Idiom 125 – off the hook

We had a new delivery of office supplies coming in at the end of week. It was so big, in fact, that I would have needed to re-arrange a lot of the current stock (Bestand) in the storage room.  But there wasn’t any time for that before the delivery; I had other work to finish, and I was getting worried about the time crunch.

Fortunately, our intern (Praktikant/-in) just finished another project and now has plenty of time to re-arrange the storage room. And just like that, I’m off the hook. 


We use this phrase to describe a situation in which we avoided (vermeiden) an unpleasant task, experience, or encounter. There was something we didn’t want to do;  that ’something‘ disappeared and now, we don’t have to do it anymore!

Off the hook is an angling or fishing idiom – a fish, which was „on the hook“ and facing certain death at the hands of the angler, is now free from the hook and back to swimming around happily.

In case you were wondering what we’d say in German, my best guess would be aus dem Schneider sein. I know that this phrase might have more to do with financial problems, but it’s probably the closest in terms of usage.


Thanks for reading this year and happy holidays! We’ll be back in 2017 with plenty more idioms, misused EU English, and other interesting blog entries!

Misused Words & Expressions in EU Publications – Entry #3 – „eventually“

I knew we’d eventually have to hit this point. Sooner or later, we would have to take a moment and think about the word eventual, which is a „false friend“ of the German word eventuell.

For example: this sentence uses the word in question correctly,

After looking for our friends in the park, we eventually found them near the rose garden. (=in the end)

whereas this one does not:

I’m afraid I won’t be home on time tonight, there is an eventual meeting that I should attend. (= potential)

Let’s see what Mr. Gardner has to say about this most misused of English words:

7) Eventual/eventually

Explanation: Eventual means “occurring at some unspecified time in the future”, eventually means “in the end”. However, in EU texts, these words are often used with a meaning akin to “possible” and “possibly”. Thus, the sentence “eventually, the beneficiary provided documentary evidence”, which the author intended to mean something like “if any documentary evidence were necessary/available, the beneficiary provided it”, actually means that it took the beneficiary a long time to do so. In the examples below, “eventual” is used to mean “possible”, whereas its actual meaning would be “in the long term”.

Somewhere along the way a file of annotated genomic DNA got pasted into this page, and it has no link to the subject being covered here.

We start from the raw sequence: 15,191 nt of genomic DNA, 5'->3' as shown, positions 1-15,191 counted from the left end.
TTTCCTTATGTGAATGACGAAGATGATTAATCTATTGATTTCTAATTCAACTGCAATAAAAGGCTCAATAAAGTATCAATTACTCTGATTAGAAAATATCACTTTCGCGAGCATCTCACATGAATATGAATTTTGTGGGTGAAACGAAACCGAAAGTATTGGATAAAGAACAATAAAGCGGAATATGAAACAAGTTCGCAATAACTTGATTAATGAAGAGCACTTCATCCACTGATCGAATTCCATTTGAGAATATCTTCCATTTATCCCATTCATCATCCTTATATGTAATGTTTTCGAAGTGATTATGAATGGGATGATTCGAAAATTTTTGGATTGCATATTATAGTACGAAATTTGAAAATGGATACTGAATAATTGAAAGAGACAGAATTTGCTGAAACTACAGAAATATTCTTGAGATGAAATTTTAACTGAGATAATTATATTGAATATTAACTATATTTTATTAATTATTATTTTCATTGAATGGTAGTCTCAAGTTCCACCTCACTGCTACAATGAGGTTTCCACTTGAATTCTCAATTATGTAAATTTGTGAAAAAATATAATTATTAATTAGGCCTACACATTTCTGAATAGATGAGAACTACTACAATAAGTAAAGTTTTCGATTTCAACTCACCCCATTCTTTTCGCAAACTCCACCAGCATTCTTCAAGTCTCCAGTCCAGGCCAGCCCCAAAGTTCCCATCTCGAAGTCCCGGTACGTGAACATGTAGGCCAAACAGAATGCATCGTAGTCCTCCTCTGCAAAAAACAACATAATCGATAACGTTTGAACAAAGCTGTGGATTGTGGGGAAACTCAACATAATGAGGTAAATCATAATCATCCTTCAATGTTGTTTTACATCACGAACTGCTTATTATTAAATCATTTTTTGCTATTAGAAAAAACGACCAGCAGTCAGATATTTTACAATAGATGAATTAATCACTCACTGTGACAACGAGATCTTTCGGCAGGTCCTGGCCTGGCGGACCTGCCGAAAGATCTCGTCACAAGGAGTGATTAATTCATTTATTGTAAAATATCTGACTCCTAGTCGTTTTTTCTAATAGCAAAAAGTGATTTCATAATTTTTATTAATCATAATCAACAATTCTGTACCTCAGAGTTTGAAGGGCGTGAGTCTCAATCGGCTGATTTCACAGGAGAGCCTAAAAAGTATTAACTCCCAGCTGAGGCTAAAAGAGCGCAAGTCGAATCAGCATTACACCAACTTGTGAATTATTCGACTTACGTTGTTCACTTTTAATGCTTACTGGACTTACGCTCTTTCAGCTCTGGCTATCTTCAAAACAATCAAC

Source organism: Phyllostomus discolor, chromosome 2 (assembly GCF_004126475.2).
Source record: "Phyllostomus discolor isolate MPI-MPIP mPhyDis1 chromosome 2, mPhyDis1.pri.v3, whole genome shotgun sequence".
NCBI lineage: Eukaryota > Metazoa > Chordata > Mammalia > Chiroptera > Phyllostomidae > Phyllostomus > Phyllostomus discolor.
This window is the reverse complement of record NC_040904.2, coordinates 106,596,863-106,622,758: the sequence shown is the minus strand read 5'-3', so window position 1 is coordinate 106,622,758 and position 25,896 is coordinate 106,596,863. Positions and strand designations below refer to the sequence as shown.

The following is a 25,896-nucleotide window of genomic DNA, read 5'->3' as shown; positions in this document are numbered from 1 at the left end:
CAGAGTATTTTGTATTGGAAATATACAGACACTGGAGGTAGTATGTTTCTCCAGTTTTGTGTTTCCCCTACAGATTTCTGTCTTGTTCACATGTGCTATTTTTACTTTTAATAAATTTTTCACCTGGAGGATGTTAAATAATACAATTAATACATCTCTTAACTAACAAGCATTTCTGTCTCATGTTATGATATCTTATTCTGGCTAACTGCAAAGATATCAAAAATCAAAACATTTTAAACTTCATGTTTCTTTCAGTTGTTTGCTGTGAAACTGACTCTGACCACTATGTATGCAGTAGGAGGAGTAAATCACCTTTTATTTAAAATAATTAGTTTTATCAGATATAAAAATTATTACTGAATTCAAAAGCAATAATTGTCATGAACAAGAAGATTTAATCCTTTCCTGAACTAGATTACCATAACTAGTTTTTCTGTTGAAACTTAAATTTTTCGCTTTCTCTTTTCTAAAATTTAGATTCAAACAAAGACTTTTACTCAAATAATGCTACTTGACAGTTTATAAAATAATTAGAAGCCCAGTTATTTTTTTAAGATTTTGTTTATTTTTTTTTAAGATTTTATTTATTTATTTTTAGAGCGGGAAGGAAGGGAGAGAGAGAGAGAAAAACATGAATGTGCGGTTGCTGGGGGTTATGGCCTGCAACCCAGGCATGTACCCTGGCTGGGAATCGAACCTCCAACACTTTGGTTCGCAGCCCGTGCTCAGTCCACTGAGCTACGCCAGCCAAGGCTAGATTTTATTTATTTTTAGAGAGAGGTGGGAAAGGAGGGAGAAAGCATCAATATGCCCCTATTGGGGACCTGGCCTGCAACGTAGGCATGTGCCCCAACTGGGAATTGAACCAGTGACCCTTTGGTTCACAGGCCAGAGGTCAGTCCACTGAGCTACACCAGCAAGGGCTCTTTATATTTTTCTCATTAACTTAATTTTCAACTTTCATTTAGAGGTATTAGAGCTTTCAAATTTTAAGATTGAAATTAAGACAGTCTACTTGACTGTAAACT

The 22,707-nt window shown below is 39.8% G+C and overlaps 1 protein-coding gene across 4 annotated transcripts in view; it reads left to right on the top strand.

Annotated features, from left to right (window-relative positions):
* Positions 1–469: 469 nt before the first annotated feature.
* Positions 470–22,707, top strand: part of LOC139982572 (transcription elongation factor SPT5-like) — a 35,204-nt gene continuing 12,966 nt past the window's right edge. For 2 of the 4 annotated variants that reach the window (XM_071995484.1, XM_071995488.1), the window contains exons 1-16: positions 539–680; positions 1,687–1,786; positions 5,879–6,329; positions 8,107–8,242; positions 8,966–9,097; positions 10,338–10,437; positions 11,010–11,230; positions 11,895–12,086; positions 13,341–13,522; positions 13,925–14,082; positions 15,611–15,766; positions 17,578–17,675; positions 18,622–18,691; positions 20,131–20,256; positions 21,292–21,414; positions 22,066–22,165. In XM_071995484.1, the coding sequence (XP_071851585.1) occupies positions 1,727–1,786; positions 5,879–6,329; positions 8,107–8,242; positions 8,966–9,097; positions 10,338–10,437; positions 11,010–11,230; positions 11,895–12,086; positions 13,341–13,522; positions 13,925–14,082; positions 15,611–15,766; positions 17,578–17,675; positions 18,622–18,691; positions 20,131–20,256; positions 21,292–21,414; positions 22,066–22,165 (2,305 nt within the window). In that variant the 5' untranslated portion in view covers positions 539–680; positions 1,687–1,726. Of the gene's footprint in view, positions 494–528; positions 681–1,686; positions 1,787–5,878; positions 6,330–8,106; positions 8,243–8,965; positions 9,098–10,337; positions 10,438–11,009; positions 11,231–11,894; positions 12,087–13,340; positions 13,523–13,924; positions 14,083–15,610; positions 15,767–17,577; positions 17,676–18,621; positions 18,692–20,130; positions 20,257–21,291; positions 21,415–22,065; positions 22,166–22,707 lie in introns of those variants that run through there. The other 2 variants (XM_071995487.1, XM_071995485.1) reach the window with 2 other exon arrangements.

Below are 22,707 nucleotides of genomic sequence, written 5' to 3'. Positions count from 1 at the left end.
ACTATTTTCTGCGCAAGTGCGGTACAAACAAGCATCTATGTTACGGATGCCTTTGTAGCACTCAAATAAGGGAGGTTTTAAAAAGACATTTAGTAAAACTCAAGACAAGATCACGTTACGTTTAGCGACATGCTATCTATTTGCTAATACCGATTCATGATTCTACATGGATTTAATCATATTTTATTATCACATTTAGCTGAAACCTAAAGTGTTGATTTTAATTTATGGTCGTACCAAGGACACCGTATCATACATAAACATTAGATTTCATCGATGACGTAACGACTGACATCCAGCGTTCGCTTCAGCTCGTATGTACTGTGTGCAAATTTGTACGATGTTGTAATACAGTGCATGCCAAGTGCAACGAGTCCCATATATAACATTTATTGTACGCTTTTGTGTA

Examples: “They both opposed an eventual imposition of anti-dumping measures as they considered that it could lead to a cessation of imports of the product concerned from the PRC.” AND “The results thus obtained will be taken into consideration by the Commission with regard to an eventual new request for derogation.”

Alternatives: Possible, any, the possibility of. It may sometimes be better to rework the sentence (e.g. eventual claims should be sent to the paying office = if you wish to make a claim, please write to the paying office).

Exercises: Correct or not? You decide! Leave your answers in the comments!

  1. After many years of decreasing ticketing sales, the museum eventually closed.
  2. We would be pleased to answer any eventual questions you could have.
  3. Laura can’t make it to lunch today because her morning appointments are running eventually longer than planned.
  4. My sister wants to study graphic design, with an eventual  career goal in marketing.

Idiom 124 – to butter someone up

„Honestly, Alex, I don’t think that Harold in Purchasing

will like your new billing software concept too much.

You know how old fashioned he is…“

„I know; I’m a bit worried about his reaction myself.

Guess I’ll just have to butter him up.“

„How are you going to do that?

He doesn’t care about praise or anything like that.“

„Yeah, I know. But I heard he’s a big tennis fan and

my dad always gets extra U.S. Open tickets…“

„No way! That’s totally non-compliant!“

„But it might be helpful…“

In this extreme case, one employee wants to butter another colleague up (ihm Honig ums Maul schmieren) by bribing (bestechen) him with tickets to a tennis tournament. But to „butter someone up“ doesn’t always mean to do something illegal. Sometimes it just means doing favors or praising someone consistently, in order to get them to do what you want. It’s a form of persuasion (Überredungskunst) whereby you do something nice for someone, and they do something nice for you in return.

The origins of this metaphor are unclear. Some claim it comes from an ancient Hindu tradition of throwing balls of butter at statues of gods, in a form of sacrifice (Opfer bringen). Others believe that it is a metaphor comparing the physical act of smearing butter on bread to the metaphorical act of „smearing“ compliments on a person like butter. Or peanut butter. Or Nutella?

Misused Words & Expressions in EU Publications – Entry #2 – „to control“

Our second entry in the series on misuse of English in European Union documents take a look at a word that, in Germany, almost all English students and teachers love to hate: CONTROL.

How often have we read (or even written!) sentences that sound like this: